• wblogo
  • wblogo
  • wblogo

WealthBriefing: Executive Moves

Contributing Editor, 1 March 2005

articleimage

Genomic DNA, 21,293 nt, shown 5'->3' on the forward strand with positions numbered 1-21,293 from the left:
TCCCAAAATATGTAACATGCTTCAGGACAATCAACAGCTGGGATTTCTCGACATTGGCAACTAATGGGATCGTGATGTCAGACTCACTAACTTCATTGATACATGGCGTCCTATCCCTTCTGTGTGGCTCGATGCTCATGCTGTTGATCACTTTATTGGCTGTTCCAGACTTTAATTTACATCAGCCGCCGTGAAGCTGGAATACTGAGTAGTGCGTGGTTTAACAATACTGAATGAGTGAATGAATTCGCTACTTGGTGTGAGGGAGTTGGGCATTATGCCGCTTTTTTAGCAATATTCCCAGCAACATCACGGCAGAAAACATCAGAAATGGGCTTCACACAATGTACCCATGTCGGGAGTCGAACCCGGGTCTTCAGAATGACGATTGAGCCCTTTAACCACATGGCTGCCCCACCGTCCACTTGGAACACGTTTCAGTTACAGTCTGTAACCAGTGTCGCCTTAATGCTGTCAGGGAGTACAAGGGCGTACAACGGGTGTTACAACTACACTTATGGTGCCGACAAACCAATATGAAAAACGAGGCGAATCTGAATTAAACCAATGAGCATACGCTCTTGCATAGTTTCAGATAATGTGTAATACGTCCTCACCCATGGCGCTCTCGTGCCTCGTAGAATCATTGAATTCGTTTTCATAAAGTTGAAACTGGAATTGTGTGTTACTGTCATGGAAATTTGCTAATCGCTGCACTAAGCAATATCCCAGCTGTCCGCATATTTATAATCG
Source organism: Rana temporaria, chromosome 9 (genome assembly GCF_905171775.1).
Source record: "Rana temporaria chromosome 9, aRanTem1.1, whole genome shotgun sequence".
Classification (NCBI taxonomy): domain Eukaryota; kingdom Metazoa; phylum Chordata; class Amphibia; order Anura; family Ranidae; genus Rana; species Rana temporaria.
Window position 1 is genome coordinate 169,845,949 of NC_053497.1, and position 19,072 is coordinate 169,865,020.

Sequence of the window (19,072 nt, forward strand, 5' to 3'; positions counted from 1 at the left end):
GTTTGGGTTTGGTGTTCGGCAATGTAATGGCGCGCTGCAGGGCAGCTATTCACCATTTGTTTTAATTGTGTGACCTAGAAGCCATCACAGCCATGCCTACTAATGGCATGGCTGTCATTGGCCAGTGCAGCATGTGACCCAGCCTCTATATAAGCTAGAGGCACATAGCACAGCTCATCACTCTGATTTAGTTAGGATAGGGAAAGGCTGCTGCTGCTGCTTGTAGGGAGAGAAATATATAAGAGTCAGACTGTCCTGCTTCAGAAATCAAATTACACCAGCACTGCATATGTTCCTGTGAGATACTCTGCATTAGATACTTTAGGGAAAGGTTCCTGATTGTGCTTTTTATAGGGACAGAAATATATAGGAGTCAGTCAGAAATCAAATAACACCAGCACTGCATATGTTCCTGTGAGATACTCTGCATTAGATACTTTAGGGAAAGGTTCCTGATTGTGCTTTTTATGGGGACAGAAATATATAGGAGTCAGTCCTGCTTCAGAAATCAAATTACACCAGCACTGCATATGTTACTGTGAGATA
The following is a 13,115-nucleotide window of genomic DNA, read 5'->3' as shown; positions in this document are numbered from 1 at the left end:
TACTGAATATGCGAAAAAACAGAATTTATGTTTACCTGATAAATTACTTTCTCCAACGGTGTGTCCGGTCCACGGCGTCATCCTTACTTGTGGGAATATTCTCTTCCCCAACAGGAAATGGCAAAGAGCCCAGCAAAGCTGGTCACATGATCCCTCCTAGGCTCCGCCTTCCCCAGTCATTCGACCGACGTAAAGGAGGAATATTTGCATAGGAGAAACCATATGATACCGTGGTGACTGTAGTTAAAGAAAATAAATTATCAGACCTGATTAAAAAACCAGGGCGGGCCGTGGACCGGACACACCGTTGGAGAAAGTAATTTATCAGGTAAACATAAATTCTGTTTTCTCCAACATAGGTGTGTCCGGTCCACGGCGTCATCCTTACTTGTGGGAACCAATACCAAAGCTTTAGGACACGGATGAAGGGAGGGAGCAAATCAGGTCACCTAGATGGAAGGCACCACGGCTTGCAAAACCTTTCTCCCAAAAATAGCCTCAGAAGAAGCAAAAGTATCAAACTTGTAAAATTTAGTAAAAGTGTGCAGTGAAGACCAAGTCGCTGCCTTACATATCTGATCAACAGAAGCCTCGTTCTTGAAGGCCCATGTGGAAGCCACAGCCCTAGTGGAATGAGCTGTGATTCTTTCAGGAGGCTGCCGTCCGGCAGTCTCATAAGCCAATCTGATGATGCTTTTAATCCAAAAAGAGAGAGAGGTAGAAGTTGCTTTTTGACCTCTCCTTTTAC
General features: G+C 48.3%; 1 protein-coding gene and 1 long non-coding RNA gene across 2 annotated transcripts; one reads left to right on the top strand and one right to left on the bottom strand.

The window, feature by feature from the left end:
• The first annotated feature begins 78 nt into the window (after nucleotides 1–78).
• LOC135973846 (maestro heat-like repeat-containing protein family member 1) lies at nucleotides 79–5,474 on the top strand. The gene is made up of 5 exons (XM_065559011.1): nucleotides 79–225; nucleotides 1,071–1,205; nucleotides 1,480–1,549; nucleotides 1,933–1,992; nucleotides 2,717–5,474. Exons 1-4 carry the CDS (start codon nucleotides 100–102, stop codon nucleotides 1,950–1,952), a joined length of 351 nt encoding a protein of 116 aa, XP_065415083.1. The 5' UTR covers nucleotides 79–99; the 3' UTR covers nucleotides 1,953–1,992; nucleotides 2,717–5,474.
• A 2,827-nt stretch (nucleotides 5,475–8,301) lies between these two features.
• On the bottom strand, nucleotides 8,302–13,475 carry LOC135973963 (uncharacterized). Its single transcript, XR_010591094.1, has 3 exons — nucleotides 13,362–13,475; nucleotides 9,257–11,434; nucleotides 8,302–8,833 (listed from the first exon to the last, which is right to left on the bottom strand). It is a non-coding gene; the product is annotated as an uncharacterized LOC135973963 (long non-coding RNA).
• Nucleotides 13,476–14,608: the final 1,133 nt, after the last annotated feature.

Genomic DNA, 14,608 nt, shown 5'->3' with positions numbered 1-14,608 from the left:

WealthBriefing covers all the major people moves in the global wealth management sector. Also in this section is a round up of the major tre...